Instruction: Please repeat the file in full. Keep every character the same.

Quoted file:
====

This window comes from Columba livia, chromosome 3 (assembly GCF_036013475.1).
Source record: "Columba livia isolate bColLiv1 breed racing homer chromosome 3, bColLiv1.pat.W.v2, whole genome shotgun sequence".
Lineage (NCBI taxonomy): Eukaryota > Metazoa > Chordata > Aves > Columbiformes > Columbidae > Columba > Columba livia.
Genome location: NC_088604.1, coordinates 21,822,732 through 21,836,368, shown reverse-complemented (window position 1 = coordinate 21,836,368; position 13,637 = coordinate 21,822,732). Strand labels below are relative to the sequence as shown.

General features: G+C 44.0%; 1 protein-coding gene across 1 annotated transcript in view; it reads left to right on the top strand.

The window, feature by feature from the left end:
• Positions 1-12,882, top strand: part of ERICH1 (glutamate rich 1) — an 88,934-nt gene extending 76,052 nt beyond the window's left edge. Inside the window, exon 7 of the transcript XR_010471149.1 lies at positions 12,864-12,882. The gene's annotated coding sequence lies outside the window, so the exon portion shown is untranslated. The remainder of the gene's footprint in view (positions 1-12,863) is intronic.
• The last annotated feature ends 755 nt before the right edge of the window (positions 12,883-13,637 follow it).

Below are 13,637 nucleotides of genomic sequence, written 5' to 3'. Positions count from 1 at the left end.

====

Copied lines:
This window comes from Columba livia, chromosome 3 (assembly GCF_036013475.1).
Source record: "Columba livia isolate bColLiv1 breed racing homer chromosome 3, bColLiv1.pat.W.v2, whole genome shotgun sequence".
Lineage (NCBI taxonomy): Eukaryota > Metazoa > Chordata > Aves > Columbiformes > Columbidae > Columba > Columba livia.
Genome location: NC_088604.1, coordinates 21,822,732 through 21,836,368, shown reverse-complemented (window position 1 = coordinate 21,836,368; position 13,637 = coordinate 21,822,732). Strand labels below are relative to the sequence as shown.

General features: G+C 44.0%; 1 protein-coding gene across 1 annotated transcript in view; it reads left to right on the top strand.

The window, feature by feature from the left end:
• Positions 1-12,882, top strand: part of ERICH1 (glutamate rich 1) — an 88,934-nt gene extending 76,052 nt beyond the window's left edge. Inside the window, exon 7 of the transcript XR_010471149.1 lies at positions 12,864-12,882. The gene's annotated coding sequence lies outside the window, so the exon portion shown is untranslated. The remainder of the gene's footprint in view (positions 1-12,863) is intronic.
• The last annotated feature ends 755 nt before the right edge of the window (positions 12,883-13,637 follow it).

Below are 13,637 nucleotides of genomic sequence, written 5' to 3'. Positions count from 1 at the left end.